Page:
- The Washington Times - Wednesday, February 12, 2003

An Arizona congressman reopened old wounds with D.C. officials yesterday by introducing a bill for school-choice vouchers to be used by D.C. students.
The bill, introduced yesterday by Rep. Jeff Flake, Arizona Republican, would set up a private, independent D.C. Scholarship Corporation funded by Congress to the tune of $7 million in fiscal 2004, $8 million in fiscal 2005 and $10 million each fiscal year after that until 2008.
Mr. Flake said President Bush has made funding available for vouchers and that Congress should take the opportunity to better serve District parents and children by passing his bill.
"The president has made it clear that he would like to sign a school-choice bill for the District and we should take the opportunity to give the most needy families an option to choose which schools are better for their children," Mr. Flake said.
District children of families living below the poverty level would be eligible for scholarships of as much as $5,000. Children living in households earning salaries above poverty but below 185 percent of the poverty level could receive $3,750. All other children would be eligible for enhanced-achievement scholarships of $800.
Mr. Flake's bill is a copy of legislation introduced in 1997 by former Rep. Dick Armey, Texas Republican and House Majority Leader. Mr. Armey's bill passed the House and Senate but was vetoed by President Clinton.
After President Bush's proposed fiscal 2004 budget containing $756 million for school-choice programs including one in the District Education Secretary Rod Paige met with D.C. Mayor Anthony A. Williams, a Democrat, and Council member Kevin P. Chavous, Ward 7 Democrat, to press for support of a voucher program.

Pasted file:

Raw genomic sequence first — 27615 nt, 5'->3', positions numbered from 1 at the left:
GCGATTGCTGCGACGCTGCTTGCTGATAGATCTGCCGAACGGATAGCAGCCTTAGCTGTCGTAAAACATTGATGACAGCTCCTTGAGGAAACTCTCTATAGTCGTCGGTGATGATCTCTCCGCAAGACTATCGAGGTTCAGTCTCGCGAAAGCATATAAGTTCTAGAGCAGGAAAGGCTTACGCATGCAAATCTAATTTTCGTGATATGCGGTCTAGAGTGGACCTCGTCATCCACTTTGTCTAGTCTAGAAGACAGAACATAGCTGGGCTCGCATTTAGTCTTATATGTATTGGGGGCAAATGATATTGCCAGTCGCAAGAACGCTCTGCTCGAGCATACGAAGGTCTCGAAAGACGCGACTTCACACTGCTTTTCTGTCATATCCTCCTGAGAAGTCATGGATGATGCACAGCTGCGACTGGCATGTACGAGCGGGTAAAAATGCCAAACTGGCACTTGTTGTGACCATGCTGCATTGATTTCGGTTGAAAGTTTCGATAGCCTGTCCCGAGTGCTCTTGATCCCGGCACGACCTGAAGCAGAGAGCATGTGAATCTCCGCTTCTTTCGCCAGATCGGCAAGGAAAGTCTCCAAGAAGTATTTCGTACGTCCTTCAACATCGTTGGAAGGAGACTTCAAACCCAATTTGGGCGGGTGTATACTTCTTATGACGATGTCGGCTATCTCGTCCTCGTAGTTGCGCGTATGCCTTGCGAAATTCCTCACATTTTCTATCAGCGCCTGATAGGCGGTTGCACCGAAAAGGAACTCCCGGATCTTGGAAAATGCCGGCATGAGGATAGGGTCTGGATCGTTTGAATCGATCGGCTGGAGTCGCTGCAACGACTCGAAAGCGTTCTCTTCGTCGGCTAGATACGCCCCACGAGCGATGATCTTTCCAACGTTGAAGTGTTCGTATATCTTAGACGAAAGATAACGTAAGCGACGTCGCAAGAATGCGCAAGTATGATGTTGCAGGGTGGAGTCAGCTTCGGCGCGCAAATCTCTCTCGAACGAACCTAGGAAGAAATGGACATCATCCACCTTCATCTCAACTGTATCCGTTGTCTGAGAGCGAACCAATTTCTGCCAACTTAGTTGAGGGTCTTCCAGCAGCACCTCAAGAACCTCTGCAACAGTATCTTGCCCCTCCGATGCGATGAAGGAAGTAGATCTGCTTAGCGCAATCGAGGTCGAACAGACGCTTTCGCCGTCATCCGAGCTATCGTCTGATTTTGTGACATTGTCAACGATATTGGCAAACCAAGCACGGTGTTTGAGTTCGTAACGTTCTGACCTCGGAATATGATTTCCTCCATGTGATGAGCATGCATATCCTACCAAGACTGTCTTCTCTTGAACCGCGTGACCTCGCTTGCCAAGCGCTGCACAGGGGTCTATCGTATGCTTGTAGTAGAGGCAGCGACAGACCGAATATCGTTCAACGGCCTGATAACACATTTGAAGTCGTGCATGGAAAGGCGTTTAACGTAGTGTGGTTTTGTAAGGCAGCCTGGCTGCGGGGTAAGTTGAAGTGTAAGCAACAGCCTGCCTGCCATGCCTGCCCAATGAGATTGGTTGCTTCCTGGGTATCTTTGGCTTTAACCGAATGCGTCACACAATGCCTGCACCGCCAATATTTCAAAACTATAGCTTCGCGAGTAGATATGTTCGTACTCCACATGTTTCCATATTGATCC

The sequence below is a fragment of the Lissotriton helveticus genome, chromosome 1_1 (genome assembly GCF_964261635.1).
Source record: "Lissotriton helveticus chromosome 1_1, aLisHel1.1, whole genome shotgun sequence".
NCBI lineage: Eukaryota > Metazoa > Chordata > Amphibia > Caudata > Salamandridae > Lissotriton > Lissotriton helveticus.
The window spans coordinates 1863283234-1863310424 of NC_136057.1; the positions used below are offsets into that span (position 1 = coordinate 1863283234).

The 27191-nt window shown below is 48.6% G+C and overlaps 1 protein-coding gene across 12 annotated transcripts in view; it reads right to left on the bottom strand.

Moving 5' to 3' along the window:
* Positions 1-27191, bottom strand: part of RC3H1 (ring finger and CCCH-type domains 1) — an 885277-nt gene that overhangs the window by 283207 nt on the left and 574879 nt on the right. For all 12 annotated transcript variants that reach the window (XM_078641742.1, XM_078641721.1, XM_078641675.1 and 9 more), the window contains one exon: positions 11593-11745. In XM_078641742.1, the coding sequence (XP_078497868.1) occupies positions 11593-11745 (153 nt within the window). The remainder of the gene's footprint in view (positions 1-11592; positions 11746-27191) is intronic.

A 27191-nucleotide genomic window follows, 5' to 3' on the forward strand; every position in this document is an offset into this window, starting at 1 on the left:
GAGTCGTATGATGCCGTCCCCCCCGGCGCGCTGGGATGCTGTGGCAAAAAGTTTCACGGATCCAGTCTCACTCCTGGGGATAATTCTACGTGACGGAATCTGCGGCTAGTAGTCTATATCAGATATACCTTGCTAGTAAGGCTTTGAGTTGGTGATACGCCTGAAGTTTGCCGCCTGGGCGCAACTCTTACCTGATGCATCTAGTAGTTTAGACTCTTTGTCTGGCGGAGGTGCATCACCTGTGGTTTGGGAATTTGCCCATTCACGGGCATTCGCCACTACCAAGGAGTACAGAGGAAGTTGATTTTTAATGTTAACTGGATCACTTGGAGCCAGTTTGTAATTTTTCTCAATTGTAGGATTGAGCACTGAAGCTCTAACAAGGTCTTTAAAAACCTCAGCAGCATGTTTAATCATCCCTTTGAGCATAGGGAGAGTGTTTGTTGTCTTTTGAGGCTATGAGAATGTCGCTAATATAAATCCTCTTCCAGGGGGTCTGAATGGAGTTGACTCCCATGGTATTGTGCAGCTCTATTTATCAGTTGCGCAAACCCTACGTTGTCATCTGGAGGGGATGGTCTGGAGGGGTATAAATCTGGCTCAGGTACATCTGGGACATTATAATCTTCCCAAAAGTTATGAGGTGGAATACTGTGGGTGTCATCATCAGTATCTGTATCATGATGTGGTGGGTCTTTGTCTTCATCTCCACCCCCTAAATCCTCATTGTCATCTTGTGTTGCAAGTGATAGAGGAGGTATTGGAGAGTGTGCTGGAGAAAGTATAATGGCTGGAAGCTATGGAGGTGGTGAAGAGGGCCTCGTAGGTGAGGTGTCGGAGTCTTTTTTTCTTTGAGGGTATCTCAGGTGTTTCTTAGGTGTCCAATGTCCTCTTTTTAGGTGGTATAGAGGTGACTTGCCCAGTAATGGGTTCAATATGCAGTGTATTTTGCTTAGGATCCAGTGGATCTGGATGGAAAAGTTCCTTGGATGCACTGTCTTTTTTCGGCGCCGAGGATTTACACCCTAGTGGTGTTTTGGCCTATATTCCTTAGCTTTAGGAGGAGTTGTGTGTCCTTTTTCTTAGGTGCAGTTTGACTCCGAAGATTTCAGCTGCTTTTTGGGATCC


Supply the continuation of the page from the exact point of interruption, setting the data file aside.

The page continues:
As The Washington Times reported last week, Mr. Paige said he was pleased with the meeting where increasing school choice in the District was discussed and predicted it would be the first of many meetings.
Surrounded by several District parents and their children, Mr. Flake said his bill should not be viewed as a "right-wing conspiracy," as some opponents have described it, and that the bill will not force vouchers down the throats of D.C. residents.
"Parents who want a choice are driving this, and parents, not Congress or teachers unions or city officials or anybody else, ought to decide where and where not to send their children to school," Mr. Flake said.
Several parents such as Marie Smith, 54, whose 7-year-old son attends a private school in Southeast, at great expense to her family, said she welcomes the idea of vouchers.
"I think it would be helpful, wonderful if we could get some aid from Congress so I can continue to serve my son," Mrs. Smith said.
D.C. officials who met with Mr. Paige last week said they were committed to school choice but that there was little federal officials could do to entice them into a school-voucher program.
Mr. Flake said that although he feels it is not Congress' business to interfere with educational matters in other jurisdictions, in the District, Congress has "jurisdiction and we ought to be giving parents an option."
City officials said Mr. Flake's bill is simply another opportunity for Congress to trample on home rule and intrude on city affairs.
"Jeff Flake should learn that D.C. is an independent jurisdiction that pays more taxes than his own we are the second highest in the country and Congress has no more right to interfere with District education than they do with any other jurisdiction," said D.C. Delegate Eleanor Holmes Norton, a Democrat.
She said D.C. residents and city officials have spoken with the increasing number of charter school students in the city, the largest system in the country.
"But if he wants a fight he will get one, a big one," Mrs. Norton said.

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